It's likely another excuse to block House-passed legislation.
Senate Majority Leader Mitch McConnell claimed on Thursday that any legislation passed by the House of Representatives under its new temporary work-from-home system could be unconstitutional.
The House adopted a 45-day emergency rule earlier this month allowing members to designate a colleague to cast their votes on the floor during the pandemic.
In remarks from the Senate floor on Thursday, the majority leader expressed frustration with the safety measure.
"The Constitution requires a physical quorum to do business. Normally both chambers may presume one. But any House member has a right to demand an in-person attendance check," he explained.
He continued, "The Democrats' new rule says one person may mark himself and 10 others present, even if they are nowhere in sight. A flat-out lie."
McConnell claimed there would be "enormous constitutional questions around anything the House does if they fail to demonstrate a real quorum but plow ahead anyhow."
As Politico noted on Thursday, McConnell seemed to be "hint[ing] that he might not take up legislation passed under this procedure."
The majority leader's office did not respond to multiple requests for comment on the matter.
House Speaker Nancy Pelosi told Politico this week that McConnell was wrong. "Remote voting by proxy is fully consistent with the Constitution and more than a century of legal precedent, including Supreme Court cases, that make clear the House can determine its own rules," the California Democrat said.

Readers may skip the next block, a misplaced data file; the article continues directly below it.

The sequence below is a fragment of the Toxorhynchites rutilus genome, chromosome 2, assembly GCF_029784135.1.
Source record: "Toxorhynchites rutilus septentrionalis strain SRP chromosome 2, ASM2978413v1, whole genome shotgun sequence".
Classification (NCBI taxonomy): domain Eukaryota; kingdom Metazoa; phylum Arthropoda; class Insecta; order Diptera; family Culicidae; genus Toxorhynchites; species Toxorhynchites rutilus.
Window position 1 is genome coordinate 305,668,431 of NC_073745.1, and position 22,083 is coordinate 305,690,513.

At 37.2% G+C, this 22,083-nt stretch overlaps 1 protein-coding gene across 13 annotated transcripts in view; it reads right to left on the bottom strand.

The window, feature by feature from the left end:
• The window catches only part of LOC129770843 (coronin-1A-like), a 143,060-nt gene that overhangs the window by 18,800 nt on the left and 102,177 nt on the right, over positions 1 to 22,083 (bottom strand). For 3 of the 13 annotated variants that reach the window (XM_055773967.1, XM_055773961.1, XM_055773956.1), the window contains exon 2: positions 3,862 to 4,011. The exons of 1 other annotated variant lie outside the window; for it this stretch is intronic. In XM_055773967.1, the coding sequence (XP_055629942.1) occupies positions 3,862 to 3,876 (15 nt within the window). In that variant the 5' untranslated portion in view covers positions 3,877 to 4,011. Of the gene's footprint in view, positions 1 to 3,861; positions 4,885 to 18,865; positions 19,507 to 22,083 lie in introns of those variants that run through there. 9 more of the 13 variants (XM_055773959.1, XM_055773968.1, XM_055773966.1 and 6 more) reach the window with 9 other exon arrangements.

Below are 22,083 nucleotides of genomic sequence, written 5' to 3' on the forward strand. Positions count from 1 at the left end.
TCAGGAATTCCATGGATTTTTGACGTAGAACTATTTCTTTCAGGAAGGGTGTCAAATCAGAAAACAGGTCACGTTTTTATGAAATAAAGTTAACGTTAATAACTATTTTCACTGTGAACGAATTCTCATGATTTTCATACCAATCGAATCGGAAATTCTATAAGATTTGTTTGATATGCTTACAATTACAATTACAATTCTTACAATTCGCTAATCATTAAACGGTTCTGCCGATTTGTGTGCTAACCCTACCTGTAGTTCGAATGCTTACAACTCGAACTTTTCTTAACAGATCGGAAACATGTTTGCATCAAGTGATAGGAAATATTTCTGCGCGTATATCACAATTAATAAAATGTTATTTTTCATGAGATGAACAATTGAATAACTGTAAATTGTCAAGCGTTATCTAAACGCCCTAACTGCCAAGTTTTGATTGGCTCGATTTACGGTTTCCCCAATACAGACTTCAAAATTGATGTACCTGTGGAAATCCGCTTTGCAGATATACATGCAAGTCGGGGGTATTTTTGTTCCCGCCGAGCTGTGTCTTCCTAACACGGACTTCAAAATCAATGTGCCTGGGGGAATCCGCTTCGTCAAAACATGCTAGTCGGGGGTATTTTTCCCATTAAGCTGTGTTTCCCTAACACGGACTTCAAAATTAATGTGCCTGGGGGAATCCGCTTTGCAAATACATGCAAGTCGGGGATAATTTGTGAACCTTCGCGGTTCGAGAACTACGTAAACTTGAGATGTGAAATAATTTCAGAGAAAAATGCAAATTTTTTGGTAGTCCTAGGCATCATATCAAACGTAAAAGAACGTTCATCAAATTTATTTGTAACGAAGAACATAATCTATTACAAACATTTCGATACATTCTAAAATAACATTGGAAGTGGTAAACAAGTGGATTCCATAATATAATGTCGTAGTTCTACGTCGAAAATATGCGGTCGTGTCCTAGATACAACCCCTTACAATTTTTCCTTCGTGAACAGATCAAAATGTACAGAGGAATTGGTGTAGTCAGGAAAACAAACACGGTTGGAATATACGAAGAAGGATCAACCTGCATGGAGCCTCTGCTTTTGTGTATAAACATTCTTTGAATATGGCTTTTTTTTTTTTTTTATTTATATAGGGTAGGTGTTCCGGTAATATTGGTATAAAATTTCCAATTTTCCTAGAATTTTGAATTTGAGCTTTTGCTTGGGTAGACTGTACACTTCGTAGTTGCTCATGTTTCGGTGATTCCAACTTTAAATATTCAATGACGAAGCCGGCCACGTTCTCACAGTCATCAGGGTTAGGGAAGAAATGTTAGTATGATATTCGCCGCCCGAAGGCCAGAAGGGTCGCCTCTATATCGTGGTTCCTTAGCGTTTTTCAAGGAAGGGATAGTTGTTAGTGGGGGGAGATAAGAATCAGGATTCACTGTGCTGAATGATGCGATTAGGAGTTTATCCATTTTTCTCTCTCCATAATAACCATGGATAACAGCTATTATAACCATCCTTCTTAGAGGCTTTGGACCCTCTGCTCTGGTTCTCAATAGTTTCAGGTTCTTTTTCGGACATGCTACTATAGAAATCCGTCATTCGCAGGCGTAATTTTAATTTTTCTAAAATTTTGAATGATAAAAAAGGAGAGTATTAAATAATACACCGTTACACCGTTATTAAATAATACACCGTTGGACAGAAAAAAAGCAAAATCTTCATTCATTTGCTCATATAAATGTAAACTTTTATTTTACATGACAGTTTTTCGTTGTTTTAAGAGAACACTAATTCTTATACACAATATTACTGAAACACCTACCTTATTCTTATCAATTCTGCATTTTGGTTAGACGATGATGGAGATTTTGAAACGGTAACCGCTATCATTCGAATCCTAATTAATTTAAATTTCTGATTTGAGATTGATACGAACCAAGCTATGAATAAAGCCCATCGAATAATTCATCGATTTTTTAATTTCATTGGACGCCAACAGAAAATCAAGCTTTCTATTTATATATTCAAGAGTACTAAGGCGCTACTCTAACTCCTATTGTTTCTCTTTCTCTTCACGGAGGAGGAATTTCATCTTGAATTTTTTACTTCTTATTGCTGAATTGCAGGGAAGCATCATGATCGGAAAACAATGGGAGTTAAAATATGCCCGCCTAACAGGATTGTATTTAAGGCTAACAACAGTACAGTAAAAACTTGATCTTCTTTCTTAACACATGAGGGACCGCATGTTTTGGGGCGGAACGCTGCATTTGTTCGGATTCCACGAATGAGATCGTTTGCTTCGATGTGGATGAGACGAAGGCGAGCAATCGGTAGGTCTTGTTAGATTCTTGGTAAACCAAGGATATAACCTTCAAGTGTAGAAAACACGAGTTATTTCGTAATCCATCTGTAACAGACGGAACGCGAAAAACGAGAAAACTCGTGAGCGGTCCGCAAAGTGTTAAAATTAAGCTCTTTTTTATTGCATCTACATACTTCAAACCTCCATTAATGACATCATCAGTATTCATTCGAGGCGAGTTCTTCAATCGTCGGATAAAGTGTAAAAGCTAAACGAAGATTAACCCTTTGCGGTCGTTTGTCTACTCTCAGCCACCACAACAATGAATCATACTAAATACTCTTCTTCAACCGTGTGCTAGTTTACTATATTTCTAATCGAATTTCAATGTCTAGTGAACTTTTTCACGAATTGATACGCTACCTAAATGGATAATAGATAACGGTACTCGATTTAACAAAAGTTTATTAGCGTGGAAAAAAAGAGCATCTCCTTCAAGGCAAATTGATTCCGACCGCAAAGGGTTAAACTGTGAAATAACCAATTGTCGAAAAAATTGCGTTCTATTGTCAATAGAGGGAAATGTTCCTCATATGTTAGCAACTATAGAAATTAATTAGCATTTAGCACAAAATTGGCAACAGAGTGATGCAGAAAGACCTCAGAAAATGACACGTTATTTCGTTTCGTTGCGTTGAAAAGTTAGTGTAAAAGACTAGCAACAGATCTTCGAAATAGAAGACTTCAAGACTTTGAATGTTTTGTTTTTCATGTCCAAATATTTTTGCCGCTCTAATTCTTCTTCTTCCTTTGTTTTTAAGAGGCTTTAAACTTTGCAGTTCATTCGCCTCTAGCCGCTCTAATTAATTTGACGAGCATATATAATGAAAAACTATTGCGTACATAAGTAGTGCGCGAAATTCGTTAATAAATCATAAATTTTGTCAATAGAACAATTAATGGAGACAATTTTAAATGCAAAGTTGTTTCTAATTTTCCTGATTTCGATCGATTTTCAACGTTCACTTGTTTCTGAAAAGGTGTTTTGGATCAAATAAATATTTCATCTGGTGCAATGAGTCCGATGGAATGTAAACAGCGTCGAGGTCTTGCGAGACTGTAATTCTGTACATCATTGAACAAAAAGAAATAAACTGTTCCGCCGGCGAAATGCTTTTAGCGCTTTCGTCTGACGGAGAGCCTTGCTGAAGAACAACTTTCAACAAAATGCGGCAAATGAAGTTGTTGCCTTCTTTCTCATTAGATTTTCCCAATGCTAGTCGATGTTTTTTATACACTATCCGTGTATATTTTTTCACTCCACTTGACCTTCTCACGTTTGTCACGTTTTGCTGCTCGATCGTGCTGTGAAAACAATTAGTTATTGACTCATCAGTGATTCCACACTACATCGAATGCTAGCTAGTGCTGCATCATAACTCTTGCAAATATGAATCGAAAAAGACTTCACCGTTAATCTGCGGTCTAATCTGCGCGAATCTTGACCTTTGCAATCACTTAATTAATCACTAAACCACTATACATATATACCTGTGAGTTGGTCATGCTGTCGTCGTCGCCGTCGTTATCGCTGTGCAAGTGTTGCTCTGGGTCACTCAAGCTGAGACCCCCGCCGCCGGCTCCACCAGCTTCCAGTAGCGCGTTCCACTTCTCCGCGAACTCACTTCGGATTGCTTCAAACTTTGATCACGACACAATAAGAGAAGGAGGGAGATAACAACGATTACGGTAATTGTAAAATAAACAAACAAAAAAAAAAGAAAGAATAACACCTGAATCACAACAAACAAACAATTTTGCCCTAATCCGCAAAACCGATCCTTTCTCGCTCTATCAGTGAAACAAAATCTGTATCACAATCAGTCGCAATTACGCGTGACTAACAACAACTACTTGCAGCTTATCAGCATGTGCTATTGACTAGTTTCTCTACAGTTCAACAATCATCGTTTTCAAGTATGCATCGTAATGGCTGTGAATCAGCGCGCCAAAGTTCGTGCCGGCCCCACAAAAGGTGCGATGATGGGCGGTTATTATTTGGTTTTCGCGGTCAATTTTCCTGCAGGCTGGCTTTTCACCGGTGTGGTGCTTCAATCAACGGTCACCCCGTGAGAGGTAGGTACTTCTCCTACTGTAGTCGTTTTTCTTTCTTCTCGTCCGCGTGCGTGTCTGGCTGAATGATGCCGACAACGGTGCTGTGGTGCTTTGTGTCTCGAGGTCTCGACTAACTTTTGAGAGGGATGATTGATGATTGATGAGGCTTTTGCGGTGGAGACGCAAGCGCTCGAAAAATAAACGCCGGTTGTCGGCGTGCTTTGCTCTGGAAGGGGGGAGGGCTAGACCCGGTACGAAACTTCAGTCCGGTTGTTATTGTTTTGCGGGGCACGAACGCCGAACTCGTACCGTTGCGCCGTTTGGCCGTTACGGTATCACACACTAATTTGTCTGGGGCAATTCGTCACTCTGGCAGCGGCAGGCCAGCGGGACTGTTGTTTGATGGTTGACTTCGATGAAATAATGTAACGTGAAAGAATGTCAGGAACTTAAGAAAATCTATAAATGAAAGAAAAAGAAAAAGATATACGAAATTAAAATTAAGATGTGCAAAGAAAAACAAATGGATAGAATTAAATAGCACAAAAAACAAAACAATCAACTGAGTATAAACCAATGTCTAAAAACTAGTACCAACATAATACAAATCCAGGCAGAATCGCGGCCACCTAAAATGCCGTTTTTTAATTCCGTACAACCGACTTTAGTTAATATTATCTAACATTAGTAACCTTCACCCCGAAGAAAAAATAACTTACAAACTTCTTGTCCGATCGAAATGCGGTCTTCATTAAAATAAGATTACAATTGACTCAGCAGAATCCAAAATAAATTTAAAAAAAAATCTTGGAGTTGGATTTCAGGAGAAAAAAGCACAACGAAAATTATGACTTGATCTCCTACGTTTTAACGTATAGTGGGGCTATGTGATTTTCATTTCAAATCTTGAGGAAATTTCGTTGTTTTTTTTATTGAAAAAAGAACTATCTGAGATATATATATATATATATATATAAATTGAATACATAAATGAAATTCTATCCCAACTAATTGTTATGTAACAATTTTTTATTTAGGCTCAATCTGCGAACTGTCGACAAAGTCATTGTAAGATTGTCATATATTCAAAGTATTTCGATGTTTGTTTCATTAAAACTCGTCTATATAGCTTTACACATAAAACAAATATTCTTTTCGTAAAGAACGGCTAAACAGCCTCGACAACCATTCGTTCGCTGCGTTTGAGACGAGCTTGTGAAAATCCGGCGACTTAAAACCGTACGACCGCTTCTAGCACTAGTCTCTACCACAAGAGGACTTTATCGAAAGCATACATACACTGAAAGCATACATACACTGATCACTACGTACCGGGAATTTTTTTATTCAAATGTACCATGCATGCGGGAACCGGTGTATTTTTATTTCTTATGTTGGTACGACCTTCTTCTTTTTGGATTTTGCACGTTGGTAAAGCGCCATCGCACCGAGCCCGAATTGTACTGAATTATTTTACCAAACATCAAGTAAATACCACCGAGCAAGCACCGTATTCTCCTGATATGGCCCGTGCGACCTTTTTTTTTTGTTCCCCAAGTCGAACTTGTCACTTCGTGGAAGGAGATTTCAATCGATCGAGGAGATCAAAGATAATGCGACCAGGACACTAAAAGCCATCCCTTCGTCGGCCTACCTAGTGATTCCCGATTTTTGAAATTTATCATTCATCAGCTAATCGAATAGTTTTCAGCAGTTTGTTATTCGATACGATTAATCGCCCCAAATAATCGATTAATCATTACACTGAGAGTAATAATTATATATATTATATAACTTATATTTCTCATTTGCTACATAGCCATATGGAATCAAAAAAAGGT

"Leader McConnell's comments are deliberately misleading, as proxy voting has long been used by Senate committees. Simply and sadly, he is trying to find every excuse not to meet the needs of the American people."
Even if McConnell does block new House bills from coming up for Senate votes, it would not be much of a change from his previous inaction. The Kentucky lawmaker has stalled all progressive legislation passed since the Democrats regained their majority last January, and has boasted of being the "Grim Reaper" of the Democratic agenda.
In February, Fox News asked McConnell about claims that he was holding up 395 pieces of House-passed legislation from 2019. He said that he planned to kill every single one of them.
"It is true. They've been on full left-wing parade over there, trotting out all of their left-wing solutions that are going to be issues in the fall campaign," McConnell said. "We're not gonna pass those."
As of Friday, the House had passed 717 bills and resolutions in the 116th Congress. Just 123 of those have been approved by the Senate.
Much of the legislation McConnell is blocking passed the House with some GOP support. These include bills ensuring the right to vote, banning discrimination against LGBTQ Americans, protecting Dreamers, guaranteeing fair pay, making gun background checks universal, and raising the minimum wage.
It also includes the HEROES Act, which would provide about $1 trillion in emergency aid to states and localities struggling with the economic downturn caused by the pandemic.
Published with permission of The American Independent Foundation.